Dr. Jackson’s Office

Dr. Jackson's Office

Originally built in 1820 in Westford, New York, this tiny Greek Revival style building had just one room that served as the office for the community’s doctor. A series of doctors continued to use the building for almost the next one hundred years.

During the 1840’s, doctors usually practiced outside their offices by traveling to visit patients at their homes. Therefore, doctors could use small offices without much storage as most of their equipment was portable. Rural doctors performed a variety of tasks including surgeries, tooth extractions, epidemic tracking, and baby deliveries in addition to more general medical care for ill patients.

Nineteenth Century Medical School

During the nineteenth century, doctors followed a variety of health care philosophies. After three years of training to be a pharmacist, they could become a doctor through an additional two years of apprenticeship or formal training at a medical college. Doctors primarily used medical publications to continue their education.

Doctors in Rural Communities

In addition to their medical responsibilities, many doctors also worked in other professions and played key roles in their communities. Dr. John Jackson, for example, also farmed, raised livestock, and served in a variety of public service roles. Elhanan Jackson also farmed as well as serving as the Commissioner of Common Schools and Overseer of the Poor. Young doctors looking to establish themselves in a rural community had to prove themselves and build public confidence. Doctors who integrated themselves into their communities were more successful in their practices.

Doctors often made house calls- so this small office doubled as office and home.

Objects and Documents


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Pair of Crutches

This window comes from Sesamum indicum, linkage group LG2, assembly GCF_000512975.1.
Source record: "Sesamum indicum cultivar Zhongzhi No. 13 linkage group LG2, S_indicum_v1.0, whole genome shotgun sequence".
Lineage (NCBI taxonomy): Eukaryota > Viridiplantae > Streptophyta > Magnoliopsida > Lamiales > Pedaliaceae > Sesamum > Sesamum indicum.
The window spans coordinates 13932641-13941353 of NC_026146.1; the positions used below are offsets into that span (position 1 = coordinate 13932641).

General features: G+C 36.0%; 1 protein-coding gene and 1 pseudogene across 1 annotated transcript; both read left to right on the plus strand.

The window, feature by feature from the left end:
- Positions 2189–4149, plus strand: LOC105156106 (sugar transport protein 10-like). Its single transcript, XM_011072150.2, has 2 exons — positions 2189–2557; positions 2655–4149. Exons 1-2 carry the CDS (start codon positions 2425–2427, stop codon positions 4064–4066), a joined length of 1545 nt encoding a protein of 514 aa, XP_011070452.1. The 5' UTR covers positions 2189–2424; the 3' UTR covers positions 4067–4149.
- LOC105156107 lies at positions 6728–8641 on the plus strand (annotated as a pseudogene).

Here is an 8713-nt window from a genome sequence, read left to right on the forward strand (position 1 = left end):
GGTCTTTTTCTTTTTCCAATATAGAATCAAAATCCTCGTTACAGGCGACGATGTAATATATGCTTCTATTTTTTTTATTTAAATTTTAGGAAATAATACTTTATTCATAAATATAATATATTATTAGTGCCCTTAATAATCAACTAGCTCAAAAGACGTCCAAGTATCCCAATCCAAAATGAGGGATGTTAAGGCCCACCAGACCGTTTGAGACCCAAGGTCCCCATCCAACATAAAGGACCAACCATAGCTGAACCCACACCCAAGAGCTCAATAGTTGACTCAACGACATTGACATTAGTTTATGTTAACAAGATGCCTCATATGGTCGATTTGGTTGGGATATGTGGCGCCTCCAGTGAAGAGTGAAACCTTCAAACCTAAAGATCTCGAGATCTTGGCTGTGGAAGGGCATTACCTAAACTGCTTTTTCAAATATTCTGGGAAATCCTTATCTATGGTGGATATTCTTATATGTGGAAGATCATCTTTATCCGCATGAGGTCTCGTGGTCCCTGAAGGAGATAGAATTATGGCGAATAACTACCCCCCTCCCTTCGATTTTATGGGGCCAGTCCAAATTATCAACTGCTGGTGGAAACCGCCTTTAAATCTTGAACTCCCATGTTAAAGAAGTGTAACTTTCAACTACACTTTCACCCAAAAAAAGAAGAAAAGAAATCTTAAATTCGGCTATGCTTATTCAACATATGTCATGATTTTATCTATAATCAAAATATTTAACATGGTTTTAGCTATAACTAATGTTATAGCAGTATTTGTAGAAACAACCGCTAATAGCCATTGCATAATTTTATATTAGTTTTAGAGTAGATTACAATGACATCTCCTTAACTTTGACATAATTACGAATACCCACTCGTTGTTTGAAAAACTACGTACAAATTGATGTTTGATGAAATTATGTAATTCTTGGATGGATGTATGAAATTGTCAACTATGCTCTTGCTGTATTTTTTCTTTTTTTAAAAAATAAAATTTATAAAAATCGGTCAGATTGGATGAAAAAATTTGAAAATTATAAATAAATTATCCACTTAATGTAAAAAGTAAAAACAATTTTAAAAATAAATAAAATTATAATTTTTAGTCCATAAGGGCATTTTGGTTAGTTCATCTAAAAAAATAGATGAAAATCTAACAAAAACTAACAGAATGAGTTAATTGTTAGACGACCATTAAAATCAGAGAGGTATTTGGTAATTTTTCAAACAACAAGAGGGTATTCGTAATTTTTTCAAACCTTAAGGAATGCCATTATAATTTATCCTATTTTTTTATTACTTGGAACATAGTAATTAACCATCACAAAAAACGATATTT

Like today, people who had injured their legs or feet used crutches in order to move around. Crutches of the nineteenth century were not as comfortable as today’s and could not be easily adjusted to fit the height of the user.  Rags would sometimes be wrapped around the top to try and make it less painful … Continue reading Pair of Crutches

Patent Medicine

Pharmacists, grocers, and many others sold immensely popular patent medicines during the nineteenth century. Premixed patent medicines came with instruction for use and often advertised that they did not contain chemicals commonly used in prescription medications. Neither the United States nor the State of New York had any laws regulating the creation or sale of … Continue reading Patent Medicine

Doctor’s Saddlebags

Physicians often made house calls to care for their patients. Since many physicians traveled by horseback, these saddlebags allowed doctors to transport their medicines and equipment safely. The saddlebags are made of leather and could be put over the back of a horse or over the doctor’s shoulder.  

Advertisement for Dr. Thrall’s Pharmacy

Pharmacists often advertised their services in local newspapers. Freeborn G. Thrall advertised his shop in the Freeman’s Journal in Cooperstown, New York. Like many other pharmacists at the time, and like today, Thrall carried a variety of goods in addition to prescription medications.

Tooth Key

While dental cavities were sometimes filled with gold or silver during the early nineteenth century, decaying teeth were often removed. This item is called a tooth key and was used in the eighteenth and early nineteenth centuries to remove molars, the large back teeth. The small, curved, metal arms at the base were set around the affected … Continue reading Tooth Key

Stethoscope

This stethoscope is made from wood and ivory. While it looks very different from what doctors use to listen to patients’ hearts today, they function in similar ways. The ivory section of the device would be pressed against the patient’s body while the physician would listen to a heartbeat or breathing patterns through the other … Continue reading Stethoscope

Mortar and Pestle

Doctors and independent pharmacists had to mix their own medicines during the nineteenth century. Solid ingredients could be ground into powders and mixed with other ingredients using a mortar and pestle. Powders could be mixed with liquids to make liquid medicines, or rolled into pills and lozenges.

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